Composite materials provide solutions for mechanical strength and protection in many market segments. These are transportation, electrical, building and infrastructure, industrial and energy.
First of all composite materials provide solutions for mechanical strength and protection in many market segments. These are transportation, electrical, building and infrastructure, industrial and energy.
These materials have a track record of providing useful benefits. There are high durability, mechanical performance, design freedom, low weight, and ease of manufacturing.
Composites can be easily recycled.
Additionally, composites have demonstrated to often have a better Ecological footprint, in comparasion with traditional materials like steel, aluminium and concrete.
The following brochure provides an insight into the established recycling routes for composites, and their positive impact on the environment.
Recycling of Composites makes business sense and it is environmentally beneficial
Also the recycling of glass fibre reinforced thermosets has been studied extensively since many years. For the reason that, three recycling technologies have been researched and yield potential waste management solutions: material recycling, chemical recycling and co-processing.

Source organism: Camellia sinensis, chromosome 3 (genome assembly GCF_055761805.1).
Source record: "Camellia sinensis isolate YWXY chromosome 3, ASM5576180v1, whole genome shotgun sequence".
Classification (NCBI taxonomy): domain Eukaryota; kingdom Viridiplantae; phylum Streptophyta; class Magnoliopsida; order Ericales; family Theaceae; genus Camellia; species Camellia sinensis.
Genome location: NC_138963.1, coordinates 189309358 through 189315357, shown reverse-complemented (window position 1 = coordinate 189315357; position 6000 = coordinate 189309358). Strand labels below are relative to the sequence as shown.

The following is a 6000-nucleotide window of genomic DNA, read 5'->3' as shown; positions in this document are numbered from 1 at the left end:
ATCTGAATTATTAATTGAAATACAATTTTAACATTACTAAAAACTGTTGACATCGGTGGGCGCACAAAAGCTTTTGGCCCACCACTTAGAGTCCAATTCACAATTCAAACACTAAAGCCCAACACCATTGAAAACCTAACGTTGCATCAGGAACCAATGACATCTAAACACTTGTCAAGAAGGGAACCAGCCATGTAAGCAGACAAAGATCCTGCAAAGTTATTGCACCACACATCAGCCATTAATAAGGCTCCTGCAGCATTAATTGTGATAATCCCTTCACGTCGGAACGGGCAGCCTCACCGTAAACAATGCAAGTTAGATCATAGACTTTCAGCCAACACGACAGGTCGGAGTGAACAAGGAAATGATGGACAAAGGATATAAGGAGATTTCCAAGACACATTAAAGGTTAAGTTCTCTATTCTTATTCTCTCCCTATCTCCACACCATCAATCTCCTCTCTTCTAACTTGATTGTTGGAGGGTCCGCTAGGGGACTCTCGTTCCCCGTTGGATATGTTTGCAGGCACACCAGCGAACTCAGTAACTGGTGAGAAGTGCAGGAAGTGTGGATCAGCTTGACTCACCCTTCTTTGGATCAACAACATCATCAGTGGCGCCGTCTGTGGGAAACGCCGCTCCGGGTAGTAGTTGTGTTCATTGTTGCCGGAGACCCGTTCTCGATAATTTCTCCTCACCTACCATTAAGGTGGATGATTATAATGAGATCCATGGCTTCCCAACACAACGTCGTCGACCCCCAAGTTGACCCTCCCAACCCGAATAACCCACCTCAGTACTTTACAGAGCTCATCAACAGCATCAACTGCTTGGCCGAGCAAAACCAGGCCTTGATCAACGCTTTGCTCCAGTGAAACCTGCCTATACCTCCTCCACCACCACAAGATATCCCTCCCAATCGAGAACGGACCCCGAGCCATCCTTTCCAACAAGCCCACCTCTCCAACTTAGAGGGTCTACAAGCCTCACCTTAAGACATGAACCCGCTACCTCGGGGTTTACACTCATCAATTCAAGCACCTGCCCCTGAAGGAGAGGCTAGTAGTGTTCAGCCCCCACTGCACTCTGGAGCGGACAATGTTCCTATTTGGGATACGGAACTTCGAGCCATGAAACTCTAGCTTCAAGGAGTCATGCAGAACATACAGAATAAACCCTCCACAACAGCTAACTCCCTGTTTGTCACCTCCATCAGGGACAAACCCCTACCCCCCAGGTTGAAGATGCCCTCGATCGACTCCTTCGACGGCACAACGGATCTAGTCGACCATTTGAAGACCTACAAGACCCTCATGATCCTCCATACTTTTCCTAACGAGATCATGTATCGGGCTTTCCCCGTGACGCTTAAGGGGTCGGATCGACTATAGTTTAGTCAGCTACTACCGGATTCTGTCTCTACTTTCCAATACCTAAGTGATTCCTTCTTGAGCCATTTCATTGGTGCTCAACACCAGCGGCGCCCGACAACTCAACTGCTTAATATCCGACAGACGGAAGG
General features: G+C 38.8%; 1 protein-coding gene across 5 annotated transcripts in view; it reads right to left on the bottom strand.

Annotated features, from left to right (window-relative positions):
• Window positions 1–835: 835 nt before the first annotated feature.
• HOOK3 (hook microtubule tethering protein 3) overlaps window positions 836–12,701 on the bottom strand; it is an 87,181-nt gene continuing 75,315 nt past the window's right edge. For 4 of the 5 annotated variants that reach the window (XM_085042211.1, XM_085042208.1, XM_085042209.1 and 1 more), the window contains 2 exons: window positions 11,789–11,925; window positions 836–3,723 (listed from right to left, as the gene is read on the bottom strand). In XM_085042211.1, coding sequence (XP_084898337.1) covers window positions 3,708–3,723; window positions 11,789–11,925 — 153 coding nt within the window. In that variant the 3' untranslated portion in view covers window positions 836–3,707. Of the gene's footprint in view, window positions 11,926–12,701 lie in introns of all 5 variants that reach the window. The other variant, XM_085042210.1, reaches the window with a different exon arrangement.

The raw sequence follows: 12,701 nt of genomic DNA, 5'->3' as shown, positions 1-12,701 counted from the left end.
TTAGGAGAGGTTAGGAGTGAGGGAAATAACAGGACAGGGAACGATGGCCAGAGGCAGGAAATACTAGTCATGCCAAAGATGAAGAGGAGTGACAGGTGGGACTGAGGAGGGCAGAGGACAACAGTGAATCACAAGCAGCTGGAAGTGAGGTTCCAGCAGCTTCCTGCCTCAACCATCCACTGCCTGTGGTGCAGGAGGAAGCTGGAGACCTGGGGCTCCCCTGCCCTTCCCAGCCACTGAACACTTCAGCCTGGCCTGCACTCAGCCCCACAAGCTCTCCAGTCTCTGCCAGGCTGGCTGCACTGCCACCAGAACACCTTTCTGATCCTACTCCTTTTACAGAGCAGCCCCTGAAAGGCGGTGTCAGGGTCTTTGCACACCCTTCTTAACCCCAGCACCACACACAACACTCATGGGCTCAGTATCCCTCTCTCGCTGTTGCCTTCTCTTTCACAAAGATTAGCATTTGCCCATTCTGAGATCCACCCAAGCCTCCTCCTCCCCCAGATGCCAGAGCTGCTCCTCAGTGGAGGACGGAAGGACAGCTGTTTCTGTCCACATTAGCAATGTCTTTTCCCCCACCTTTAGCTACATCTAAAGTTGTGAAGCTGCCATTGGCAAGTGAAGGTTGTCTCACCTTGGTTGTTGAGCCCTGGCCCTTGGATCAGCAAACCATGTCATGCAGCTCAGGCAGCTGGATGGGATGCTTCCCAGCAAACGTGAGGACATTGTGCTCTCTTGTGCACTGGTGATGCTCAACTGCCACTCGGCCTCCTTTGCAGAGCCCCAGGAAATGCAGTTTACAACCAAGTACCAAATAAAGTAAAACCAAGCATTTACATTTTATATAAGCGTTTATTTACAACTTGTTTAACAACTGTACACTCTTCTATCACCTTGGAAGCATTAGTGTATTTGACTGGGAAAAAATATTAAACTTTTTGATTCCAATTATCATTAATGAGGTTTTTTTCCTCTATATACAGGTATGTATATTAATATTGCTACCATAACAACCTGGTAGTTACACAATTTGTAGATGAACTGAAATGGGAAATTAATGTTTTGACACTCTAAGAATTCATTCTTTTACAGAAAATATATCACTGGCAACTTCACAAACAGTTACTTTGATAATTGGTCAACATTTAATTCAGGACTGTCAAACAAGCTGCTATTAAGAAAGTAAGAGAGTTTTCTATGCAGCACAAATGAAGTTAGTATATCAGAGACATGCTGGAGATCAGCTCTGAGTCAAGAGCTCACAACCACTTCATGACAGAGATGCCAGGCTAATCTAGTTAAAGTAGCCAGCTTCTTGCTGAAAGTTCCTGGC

Co-processing composites through the cement kiln route is considered the best recycling option (Reference: Joint industry position paper on Glass fibre reinforced thermosets: recyclable and compliant with the EU legislation, June 2011, by EuCIA, ECRC, EuPC, Cefic”.
The recycling of glass fibre-based composite regrind through coprocessing in cement kilns, is proving to be highly cost effective. Furthermore it generates valuable materials, and is helping to improve the ecological footprint of cement manufacturing.
For these reasons, this recycling route is becoming increasingly popular across Europe.
Co-processing is the simultaneous use of composite regrind as raw material and as a source of energy in cement manufacturing, to replace natural mineral resources (material recycling) and fossil fuels such as coal, petroleum and gas (energy recovery). In this process, the composites regrind used for coprocessing is both an alternative fuel and raw material (AFR).